By Rebecca Rivas via Missouri Independent. You can read the article in Spanish here.

I was talking to a cannabis business owner I’ve known for a while and respect. The man, who is white, told me he refused to use the term “marijuana” because it’s racist. 

It was one of my first conversations on the cannabis beat, which I’ve been on for a month now. And my mind was bursting with questions. 

Should I be offended by the word marijuana??!!

This Chicana journalist has been on a mission to get answers ever since.

Immediately, I turned to Google and realized that he was talking about the numerous accounts saying that in the 1930s, American politicians leading the charge of prohibition popularized the term “marijuana” in the U.S. to paint the drug as a “Mexican vice” and to have an excuse to persecute Mexican immigrants.

Yet now after talking to scholars, lawmakers, fellow Latino journalists and even my parents, I’ve learned that — yes — race is involved, but not in the way I expected.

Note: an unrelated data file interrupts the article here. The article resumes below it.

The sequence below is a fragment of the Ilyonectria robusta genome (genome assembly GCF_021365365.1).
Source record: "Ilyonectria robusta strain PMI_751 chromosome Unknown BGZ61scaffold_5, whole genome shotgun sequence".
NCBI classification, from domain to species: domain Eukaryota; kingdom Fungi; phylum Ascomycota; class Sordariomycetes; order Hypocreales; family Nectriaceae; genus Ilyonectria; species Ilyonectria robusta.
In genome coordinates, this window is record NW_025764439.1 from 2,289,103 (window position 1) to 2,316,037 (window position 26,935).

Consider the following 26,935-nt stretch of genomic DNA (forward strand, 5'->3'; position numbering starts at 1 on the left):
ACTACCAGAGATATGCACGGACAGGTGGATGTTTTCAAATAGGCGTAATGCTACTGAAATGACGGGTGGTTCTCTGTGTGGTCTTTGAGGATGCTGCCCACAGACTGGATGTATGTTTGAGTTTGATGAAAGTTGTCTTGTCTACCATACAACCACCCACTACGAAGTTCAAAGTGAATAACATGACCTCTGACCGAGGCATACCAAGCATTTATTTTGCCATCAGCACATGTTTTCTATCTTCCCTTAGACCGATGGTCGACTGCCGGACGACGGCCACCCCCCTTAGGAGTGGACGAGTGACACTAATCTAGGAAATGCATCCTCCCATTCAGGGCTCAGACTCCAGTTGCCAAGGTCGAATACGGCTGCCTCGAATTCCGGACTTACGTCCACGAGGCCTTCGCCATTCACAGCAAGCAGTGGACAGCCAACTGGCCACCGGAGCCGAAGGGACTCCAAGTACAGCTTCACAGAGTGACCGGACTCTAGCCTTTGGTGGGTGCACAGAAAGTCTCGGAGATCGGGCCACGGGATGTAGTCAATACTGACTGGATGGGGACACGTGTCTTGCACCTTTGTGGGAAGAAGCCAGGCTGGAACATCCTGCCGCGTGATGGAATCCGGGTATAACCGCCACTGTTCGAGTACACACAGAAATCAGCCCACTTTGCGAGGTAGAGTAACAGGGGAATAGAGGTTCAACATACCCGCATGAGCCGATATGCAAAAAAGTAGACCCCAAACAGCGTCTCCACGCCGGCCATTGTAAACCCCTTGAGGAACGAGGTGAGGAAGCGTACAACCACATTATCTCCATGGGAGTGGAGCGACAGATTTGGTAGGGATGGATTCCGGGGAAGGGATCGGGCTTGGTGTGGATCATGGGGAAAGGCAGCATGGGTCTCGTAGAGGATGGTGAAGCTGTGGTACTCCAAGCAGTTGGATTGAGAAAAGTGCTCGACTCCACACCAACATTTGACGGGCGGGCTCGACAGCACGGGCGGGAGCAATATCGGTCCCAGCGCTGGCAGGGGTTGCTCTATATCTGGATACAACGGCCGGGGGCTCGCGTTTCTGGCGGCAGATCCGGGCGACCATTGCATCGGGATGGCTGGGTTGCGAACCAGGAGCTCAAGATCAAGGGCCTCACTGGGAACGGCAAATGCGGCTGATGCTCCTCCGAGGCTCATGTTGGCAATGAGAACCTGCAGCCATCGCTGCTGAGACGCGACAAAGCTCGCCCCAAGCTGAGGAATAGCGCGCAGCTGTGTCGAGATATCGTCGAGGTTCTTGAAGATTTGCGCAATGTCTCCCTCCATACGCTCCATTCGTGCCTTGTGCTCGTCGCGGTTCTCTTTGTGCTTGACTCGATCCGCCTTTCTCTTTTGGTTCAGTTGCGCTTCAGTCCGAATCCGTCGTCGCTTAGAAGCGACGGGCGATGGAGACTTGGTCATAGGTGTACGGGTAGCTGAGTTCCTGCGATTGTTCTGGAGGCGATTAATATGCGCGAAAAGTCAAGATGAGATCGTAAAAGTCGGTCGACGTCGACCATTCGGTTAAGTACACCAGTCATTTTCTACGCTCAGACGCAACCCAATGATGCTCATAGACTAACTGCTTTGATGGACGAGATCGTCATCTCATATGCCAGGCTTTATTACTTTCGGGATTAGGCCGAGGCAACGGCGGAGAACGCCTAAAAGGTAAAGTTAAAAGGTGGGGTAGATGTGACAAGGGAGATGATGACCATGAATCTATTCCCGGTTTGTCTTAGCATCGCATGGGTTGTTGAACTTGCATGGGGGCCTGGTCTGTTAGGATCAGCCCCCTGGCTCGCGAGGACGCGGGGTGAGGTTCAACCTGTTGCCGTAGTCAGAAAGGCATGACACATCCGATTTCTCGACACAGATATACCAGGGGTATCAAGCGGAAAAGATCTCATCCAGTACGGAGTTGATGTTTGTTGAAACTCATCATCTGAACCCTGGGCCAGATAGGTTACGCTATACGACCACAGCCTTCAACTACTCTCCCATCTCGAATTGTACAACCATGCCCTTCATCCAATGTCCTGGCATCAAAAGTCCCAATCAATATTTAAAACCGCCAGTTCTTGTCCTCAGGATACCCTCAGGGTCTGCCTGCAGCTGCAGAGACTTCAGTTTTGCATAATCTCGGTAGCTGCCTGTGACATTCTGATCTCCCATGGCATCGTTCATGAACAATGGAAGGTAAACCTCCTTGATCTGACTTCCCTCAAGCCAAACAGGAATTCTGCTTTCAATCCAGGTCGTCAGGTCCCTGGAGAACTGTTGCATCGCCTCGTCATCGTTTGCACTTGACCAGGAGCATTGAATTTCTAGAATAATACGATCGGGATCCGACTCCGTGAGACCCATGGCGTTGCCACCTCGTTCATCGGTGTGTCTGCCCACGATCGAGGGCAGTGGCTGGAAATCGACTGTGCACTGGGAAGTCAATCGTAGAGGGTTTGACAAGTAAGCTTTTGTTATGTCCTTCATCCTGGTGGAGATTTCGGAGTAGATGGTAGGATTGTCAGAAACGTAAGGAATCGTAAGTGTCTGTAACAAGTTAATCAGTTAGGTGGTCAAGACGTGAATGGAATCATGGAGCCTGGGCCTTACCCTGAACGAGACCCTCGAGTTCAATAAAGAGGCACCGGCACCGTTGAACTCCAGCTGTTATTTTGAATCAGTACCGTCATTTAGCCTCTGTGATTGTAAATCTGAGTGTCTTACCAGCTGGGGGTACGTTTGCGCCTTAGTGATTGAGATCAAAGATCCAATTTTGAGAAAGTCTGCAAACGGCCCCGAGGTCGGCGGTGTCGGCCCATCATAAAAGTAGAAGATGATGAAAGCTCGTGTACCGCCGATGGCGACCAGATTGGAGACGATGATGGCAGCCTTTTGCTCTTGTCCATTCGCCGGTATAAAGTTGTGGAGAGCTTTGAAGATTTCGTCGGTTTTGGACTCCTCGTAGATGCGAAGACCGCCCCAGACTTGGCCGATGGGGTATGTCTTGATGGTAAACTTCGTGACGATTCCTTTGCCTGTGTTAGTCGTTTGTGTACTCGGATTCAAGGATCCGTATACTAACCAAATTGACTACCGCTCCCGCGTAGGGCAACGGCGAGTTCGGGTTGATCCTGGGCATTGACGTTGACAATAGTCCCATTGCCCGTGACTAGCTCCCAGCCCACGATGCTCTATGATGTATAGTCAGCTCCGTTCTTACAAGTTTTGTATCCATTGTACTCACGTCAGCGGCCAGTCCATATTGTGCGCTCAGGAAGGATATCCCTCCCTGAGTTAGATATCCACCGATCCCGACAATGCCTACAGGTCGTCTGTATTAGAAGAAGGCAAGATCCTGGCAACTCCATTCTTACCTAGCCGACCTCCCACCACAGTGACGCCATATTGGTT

First, I spoke with Isaac Campos, a professor of Latin American History at the University of Cincinnati and author of Home Grown: Marijuana and the Origins of Mexico’s War on Drugs.  

About a month ago, Campos published findings online of his long study on the history of cannabis terminology, and it’s compelling work.

Bottom line: He said the claim that politicians intentionally popularized the term during prohibition is false — because the word was being used decades before then in the United States. 

And in his view, people shouldn’t have a problem using “marijuana.” In fact, erasing the word brings its own problems. 

The first reference to the intoxicant “marihuana” was found in 1842 in Mexican newspapers, and then the term made its way to the United States in the 1890s.

After looking through thousands of American newspaper articles between 1910 and 1919, Campos found that “hashish” was by far the most common word used for intoxicant cannabis during that time — and “marihuana” …

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